Those numbers are unrealistic, of course. Demand varies over the course of a day, and the array will only produce it’s full rated 20 MW for an hour or so around noon. But the point is the same: the purpose of batteries — or any other type of energy storage — isn’t to magically increase the amount of energy that the system can produce; it’s to allow the energy that it does produce to be stored for later use as needed.

That’s pretty basic, and if you don’t get that, I don’t know what to tell you.

Roger Arnold's picture
Roger Arnold on Jan 13, 2017 8:25 am GMT

The figure in the article omits several of what I consider the most viable grid-scale energy storage technologies. Two are variants of pumped hydro that involve deep excavation: pumped hydro between a surface reservoir and a deep underground reservoir, and gravity power on the model espoused by Gravity Power LLC.

Another promising candidate is based on thermal energy storage as proposed by Isentropic Energy in the UK. There’s also quasi-isothermal CAES, as pursued by Lightsail Energy. Oh, and there’s CO2 plume geothermal, as advanced by TerraCOH.

There are a couple of other good candidate technologies as well, but they don’t have convenient web sites I can point to that explain them.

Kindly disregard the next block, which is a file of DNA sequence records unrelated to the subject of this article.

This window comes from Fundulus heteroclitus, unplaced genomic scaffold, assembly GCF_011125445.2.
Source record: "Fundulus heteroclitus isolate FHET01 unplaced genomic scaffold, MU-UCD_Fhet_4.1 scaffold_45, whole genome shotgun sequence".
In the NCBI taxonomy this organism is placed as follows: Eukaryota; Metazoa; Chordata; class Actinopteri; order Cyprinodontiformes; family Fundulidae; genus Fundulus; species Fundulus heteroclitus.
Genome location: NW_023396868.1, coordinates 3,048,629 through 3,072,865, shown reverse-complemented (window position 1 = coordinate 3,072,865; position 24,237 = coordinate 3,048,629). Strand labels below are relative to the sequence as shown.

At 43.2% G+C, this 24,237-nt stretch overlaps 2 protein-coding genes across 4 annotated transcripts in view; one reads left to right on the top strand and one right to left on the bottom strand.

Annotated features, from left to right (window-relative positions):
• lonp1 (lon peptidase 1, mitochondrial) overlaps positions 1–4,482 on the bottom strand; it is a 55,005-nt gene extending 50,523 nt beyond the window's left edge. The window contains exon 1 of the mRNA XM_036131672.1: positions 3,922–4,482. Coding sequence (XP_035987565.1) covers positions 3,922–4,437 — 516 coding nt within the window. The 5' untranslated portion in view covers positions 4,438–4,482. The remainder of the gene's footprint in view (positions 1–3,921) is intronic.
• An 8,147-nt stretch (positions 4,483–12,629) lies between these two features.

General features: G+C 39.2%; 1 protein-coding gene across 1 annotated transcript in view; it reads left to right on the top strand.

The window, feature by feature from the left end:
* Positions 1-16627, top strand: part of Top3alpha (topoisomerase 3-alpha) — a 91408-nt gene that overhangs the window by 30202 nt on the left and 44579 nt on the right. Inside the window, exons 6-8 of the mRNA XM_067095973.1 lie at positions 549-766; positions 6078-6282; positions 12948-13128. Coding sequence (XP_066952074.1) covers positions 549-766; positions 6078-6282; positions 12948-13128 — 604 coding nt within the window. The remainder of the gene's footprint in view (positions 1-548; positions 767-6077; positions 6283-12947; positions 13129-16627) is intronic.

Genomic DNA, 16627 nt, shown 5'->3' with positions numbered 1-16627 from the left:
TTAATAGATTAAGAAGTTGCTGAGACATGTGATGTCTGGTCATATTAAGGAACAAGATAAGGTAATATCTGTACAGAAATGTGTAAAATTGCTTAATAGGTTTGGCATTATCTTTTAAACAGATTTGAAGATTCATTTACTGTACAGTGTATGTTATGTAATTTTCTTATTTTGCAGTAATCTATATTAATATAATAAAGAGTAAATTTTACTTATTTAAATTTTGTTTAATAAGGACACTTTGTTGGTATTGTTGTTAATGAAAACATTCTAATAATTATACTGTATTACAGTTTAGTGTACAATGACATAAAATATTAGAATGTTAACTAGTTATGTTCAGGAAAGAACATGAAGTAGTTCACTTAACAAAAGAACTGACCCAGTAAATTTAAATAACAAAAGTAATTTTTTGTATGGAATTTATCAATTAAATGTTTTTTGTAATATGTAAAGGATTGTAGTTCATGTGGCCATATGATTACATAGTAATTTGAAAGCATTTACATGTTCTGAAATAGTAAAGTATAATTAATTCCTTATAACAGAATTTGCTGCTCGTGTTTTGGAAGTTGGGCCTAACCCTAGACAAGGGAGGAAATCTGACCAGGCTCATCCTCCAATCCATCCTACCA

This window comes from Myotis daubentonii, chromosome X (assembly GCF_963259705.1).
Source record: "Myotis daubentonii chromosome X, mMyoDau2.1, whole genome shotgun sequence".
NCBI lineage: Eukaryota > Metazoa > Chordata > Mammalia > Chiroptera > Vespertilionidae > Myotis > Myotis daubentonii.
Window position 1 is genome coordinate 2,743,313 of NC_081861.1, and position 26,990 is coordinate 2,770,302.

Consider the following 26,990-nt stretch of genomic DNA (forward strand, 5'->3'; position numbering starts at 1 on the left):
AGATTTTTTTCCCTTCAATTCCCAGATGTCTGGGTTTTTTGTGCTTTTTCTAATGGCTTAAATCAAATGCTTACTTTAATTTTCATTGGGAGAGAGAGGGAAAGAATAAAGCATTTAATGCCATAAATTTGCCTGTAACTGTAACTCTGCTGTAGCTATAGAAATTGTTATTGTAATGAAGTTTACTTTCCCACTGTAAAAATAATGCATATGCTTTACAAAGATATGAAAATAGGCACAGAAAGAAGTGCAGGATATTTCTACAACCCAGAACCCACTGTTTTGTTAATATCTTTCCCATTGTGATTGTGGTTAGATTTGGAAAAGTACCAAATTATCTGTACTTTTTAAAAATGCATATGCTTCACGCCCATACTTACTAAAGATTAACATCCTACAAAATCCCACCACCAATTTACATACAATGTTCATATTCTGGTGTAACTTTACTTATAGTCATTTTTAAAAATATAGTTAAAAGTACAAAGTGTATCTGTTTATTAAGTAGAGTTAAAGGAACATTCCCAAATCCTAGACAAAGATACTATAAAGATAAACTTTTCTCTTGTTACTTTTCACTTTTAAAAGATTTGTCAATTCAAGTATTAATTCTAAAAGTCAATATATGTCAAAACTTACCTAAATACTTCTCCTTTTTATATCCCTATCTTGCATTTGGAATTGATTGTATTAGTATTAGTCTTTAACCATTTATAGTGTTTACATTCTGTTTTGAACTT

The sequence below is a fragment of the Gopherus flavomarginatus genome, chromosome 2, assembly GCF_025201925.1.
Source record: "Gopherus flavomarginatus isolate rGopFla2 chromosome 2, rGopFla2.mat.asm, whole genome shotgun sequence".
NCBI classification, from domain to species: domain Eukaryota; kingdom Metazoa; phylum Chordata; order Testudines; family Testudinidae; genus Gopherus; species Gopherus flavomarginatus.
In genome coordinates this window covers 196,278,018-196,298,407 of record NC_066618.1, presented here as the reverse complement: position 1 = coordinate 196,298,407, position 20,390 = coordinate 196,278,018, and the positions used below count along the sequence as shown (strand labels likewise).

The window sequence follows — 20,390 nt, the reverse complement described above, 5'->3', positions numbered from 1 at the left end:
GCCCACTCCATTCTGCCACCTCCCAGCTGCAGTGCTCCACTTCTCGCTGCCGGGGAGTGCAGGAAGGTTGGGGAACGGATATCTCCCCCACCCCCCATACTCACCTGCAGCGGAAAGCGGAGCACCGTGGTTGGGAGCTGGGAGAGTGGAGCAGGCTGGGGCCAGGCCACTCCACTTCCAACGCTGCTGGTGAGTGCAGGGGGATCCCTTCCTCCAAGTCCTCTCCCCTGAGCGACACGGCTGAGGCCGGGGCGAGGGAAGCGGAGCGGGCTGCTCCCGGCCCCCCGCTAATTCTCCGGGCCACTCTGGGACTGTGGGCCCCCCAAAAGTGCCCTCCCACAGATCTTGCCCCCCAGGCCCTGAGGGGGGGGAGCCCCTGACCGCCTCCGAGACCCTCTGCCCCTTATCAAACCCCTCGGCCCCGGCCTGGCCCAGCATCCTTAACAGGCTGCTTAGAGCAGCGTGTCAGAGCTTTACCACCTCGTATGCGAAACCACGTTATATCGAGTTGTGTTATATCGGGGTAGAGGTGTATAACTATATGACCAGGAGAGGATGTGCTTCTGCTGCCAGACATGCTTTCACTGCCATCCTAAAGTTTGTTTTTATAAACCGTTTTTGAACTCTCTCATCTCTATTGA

Unfortunately, in the absence of a meaningful price on carbon emissions, no energy storage technology can compete with cheap natural gas burned in simple combustion turbines. The latter are not very efficient. They emit a lot of CO2, but they’re cheap enough that intermittent operation at an average capacity factor of 20% or so that high penetration of renewables dictate isn’t too much of a financial burden on the electrical system.

The burden to life on the planet? Well, that’s another matter.

Darius Bentvels's picture
Darius Bentvels on Jan 13, 2017 9:07 am GMT

From Rex’s comment:
The solar array is 28MW, not 20MW.
The battery (un)loading speed is 20MW.
This is in line with normal design rules.

Darius Bentvels's picture
Darius Bentvels on Jan 13, 2017 9:16 am GMT

In fact the demand must be 8MW during ~6hrs, as:
– battery capacity will reduce gradually; and
– fully unloading such battery shortens its life much faster.

So a decent designer over-sizes the battery capacity substantially; often doubles it in order to have no problem for the next 10years or so.